Apple intended to offer the set-top box with a matching black ADB mouse, keyboard, Apple 300e CD-ROM drive, StyleWriter printer and one of several styles of remote controls.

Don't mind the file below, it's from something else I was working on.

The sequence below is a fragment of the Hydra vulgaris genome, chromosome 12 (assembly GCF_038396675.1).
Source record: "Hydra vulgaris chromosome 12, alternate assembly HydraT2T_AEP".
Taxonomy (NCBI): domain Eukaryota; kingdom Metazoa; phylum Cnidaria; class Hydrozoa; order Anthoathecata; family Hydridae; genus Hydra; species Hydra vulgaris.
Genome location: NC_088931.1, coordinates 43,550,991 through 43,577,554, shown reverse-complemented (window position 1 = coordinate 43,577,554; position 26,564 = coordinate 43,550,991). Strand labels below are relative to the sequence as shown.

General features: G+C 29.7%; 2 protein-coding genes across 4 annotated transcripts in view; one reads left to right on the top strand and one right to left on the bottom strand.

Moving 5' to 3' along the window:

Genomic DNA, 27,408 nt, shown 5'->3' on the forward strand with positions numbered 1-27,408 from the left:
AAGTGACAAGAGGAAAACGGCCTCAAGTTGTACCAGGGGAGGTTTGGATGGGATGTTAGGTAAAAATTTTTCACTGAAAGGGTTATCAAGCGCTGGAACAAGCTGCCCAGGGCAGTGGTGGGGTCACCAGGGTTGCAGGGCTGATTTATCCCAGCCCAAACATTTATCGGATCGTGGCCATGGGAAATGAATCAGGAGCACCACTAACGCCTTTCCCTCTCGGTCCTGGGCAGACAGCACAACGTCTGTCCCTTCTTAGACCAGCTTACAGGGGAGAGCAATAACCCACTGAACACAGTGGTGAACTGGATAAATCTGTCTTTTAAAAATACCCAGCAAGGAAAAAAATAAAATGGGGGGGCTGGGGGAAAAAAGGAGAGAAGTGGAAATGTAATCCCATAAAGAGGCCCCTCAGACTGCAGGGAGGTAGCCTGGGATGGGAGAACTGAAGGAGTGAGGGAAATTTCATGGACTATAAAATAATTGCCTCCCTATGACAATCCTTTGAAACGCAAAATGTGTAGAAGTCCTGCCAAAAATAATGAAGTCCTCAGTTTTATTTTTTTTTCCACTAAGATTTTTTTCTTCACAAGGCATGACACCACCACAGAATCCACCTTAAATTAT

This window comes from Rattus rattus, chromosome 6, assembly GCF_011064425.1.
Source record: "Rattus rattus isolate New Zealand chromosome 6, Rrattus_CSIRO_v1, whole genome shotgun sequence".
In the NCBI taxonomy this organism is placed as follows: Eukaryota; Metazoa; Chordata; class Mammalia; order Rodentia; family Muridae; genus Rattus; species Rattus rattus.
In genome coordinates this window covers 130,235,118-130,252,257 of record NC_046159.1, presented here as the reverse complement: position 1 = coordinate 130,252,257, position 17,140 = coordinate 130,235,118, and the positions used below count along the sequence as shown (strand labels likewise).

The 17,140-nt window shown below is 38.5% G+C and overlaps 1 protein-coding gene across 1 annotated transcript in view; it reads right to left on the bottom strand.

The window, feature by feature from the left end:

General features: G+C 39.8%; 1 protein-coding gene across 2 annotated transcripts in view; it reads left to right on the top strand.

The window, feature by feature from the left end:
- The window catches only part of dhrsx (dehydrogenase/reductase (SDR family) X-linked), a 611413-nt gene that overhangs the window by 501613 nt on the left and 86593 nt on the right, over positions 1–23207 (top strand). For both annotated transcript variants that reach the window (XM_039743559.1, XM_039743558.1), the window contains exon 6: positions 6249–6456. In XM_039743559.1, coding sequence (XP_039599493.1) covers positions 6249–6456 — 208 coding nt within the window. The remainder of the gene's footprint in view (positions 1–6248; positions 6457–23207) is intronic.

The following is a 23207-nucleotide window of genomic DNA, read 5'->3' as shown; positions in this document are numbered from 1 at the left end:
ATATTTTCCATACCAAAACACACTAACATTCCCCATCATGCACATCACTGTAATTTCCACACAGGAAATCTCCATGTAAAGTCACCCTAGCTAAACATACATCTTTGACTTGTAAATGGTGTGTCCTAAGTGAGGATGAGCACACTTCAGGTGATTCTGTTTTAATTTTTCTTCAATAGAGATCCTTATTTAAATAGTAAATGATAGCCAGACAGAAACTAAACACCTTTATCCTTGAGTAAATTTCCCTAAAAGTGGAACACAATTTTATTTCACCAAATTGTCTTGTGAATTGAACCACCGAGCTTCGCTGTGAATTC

A few hundred to a few thousand units were in actual use at Disneyland California hotels and provided in room shopping and park navigation. A few units contained a special boot ROM which allowed the device to boot locally from a SCSI hard drive that had the OS and applications contained within the box; these devices were used primarily for development purposes by developers inside Apple and Oracle, as well as for limited demonstration purposes. In normal network use content and program code was served to the STB by Oracle OMS over the network to implement the set top box interactivity. Approximately 2500 units were installed and used in consumer homes in England during the second interactive television trial conducted by British Telecom and Oracle, which was in Ipswitch, UK. The set-top applications were developed using Oracle's Oracle Media Objects (OMO) product, which was somewhat similar to HyperCard, but was enhanced significantly to operate in a network-based iTV environment.